Florida LitLife | February
In the last few weeks, we’ve had important Florida book awards announced, and some big controversies unfolding on the national literary stage, and a lot of good stuff in between. Here’s a quick roundup.
The 2017 Florida Book Awards have been announced, honoring, among other works, Craig Pittman’s Oh! Florida, an exploration of the State’s unique character. Other Bay area winners include USF creative writing professors Jay Hopler and Ira Sukrungruang, and Sarasota author Ward Larsen. The Tampa Bay Times has a full list of winners.
Also, some catching up – in January, Orlando’s Florida Book Festival announced its awards. Though the festival doesn’t actually focus on Florida writers (more’s the pity), the winner in the History category was a chronicle of Florida’s railroads by West Palm Beach’s Stephanie Murphy-Lupo.
St. Petersburg’s 321 Books is making a uniquely 2010s transition – they started life as an online reseller of used books, and now they’re opening up a physical used bookstore. It might not wind up as the kind of tightly curated book-nerd paradise that’s most associated with the recent indie-seller resurgence, but with most titles priced between $1 and $3, it’s sure to be its own kind of wonderland.
Creative Loafing has a nice interview with T.L. Williams, the former CIA operative and now Florida-based author. Williams’ Zero Day: China’s Cyber Wars is fiction, despite the factual-sounding subtitle.
Keep St. Pete Lit’s annual Fantastic Ekphrastic, coming up on Friday the 24th, is one of the most ambitious and impactful literary events of the year. 16 writers are invited to compose poems or short pieces based on 16 paintings. Those compositions are then read by area performers. The proceeds from the event help fund KSPL programs including writing courses, visiting writers, and extracurricular activities for area schools. (Disclosure: I sit on KSPL’s board and help administer programs funded in part by proceeds from this event, though I’m not involved in organizing it.)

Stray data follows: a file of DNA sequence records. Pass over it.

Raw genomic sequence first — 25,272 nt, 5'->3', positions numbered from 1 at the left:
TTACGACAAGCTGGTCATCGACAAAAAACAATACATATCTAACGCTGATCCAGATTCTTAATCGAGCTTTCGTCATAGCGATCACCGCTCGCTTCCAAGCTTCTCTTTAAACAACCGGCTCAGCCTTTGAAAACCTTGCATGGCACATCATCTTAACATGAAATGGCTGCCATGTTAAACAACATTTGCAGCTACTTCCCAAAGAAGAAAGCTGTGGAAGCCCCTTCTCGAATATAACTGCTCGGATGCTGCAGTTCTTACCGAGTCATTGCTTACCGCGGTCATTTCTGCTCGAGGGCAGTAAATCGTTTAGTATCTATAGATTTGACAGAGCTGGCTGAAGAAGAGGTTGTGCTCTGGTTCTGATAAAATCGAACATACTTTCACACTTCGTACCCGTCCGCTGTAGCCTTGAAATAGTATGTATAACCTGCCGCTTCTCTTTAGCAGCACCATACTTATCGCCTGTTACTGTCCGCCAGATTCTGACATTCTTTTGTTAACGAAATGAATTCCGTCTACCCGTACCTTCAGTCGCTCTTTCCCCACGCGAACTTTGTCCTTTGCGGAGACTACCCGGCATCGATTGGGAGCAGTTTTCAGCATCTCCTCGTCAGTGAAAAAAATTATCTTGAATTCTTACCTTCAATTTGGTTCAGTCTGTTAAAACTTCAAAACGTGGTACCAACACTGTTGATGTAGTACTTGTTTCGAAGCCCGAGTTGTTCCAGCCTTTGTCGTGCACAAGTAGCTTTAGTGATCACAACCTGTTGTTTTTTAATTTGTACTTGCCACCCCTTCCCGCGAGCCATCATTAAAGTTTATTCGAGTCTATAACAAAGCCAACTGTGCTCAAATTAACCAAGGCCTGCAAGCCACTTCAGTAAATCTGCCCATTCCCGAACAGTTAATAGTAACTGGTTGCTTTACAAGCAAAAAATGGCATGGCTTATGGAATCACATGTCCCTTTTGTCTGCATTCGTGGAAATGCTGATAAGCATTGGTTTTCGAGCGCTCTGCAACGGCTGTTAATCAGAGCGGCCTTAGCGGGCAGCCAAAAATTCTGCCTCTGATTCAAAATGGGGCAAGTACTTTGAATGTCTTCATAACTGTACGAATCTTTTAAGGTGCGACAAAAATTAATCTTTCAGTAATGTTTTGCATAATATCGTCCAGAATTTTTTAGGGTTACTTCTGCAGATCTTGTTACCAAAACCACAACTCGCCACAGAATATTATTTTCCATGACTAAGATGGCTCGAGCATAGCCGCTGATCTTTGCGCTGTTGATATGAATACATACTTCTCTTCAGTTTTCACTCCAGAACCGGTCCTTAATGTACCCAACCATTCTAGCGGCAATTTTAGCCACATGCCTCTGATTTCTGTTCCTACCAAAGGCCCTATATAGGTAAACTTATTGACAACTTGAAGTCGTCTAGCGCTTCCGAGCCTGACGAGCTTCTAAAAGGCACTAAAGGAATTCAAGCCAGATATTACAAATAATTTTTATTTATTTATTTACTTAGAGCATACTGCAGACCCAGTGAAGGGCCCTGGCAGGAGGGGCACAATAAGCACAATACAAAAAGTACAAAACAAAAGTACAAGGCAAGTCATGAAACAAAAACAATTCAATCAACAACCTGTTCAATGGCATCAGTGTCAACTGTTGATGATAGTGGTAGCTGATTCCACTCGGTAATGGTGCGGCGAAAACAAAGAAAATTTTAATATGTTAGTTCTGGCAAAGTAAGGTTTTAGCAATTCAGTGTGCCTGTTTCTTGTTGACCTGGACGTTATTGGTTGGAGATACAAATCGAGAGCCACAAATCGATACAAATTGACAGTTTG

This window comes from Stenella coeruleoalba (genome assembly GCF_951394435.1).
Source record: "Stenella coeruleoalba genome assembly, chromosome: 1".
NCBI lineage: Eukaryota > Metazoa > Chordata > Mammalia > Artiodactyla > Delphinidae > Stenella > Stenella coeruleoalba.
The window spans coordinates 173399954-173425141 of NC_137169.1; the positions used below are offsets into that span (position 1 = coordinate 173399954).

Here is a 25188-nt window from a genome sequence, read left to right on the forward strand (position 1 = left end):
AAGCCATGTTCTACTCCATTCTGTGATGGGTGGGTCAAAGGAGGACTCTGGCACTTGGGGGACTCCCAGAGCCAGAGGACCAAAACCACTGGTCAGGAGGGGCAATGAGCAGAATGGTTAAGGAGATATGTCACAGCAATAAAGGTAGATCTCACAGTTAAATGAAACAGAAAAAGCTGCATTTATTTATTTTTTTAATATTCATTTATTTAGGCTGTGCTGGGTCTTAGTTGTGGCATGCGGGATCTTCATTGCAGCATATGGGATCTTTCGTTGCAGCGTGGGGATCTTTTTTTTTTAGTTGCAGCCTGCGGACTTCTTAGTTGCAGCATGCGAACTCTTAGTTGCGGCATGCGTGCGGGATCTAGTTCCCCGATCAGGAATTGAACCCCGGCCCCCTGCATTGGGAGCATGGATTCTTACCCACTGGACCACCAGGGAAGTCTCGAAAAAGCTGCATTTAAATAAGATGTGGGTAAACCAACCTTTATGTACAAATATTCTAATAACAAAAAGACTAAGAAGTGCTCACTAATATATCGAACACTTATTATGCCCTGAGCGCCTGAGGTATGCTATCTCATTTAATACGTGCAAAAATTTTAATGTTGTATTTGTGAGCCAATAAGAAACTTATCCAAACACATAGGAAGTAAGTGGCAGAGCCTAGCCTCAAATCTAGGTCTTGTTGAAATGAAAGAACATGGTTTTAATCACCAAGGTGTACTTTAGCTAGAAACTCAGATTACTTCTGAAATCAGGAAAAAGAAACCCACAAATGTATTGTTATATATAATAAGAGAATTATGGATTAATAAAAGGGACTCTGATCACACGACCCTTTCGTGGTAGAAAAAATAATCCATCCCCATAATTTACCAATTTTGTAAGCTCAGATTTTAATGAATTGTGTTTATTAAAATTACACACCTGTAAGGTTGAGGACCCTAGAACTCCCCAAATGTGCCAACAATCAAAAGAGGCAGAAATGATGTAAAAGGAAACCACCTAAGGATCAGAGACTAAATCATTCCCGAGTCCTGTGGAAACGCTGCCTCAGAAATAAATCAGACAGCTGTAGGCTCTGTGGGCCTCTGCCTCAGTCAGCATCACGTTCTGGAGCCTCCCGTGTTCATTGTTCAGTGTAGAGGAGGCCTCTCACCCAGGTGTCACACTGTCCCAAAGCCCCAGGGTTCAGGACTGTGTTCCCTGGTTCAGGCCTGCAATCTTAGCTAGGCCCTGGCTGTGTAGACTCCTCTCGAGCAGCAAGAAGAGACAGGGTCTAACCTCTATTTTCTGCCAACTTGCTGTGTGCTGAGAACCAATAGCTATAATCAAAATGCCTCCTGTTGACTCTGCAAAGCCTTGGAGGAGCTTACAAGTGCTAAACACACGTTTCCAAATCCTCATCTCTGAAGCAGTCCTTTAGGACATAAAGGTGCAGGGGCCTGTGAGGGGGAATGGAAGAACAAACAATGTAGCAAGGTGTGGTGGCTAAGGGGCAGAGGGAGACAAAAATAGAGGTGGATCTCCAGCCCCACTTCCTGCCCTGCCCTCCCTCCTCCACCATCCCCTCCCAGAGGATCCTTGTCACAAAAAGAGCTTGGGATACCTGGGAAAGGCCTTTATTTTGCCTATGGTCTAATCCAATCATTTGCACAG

Florida natives often read it in school, but for transplants, A Land Remembered by Patrick D. Smith is a great entrypoint to the state’s history. Ranked the best book about Florida several times by Florida Monthly Magazine, it follows several generations of a Cracker family as they work the land, build wealth against long odds, then struggle with the complexities of success.
The actor Tom Hanks, who in recent years has become a vocal champion of typewriters as writing tools, is publishing his first book – a collection of typewriter-themed stories.
Lauded short story writer George Saunders, who visited Tampa in mid-February, is releasing his first novel, Lincoln in the Bardo. Saunders is so widely revered it’s guaranteed to be one of the most talked-about literary novels of the year.
Dick Bruna, the creator of cartoon rabbit Miffy, has died at age 89.
Milo Yiannopoulos, the controversial far-right commentator/comedian associated with the anti-immigration movement, has lost a $250,000 book contract with Simon and Schuster after video surfaced in which Yiannopoulos appeared to defend pedophilia. Yiannopoulos’s book deal had been harshly criticized, particularly by feminist author Roxanne Gay, who withdrew from her own deal with Schuster in protest. Gay was not particularly pleased with the new development, arguing that Schuster was hypocritical to react so much more harshly to pedophilia than to Yiannopoulos’s rampant race-baiting and harassment campaigns.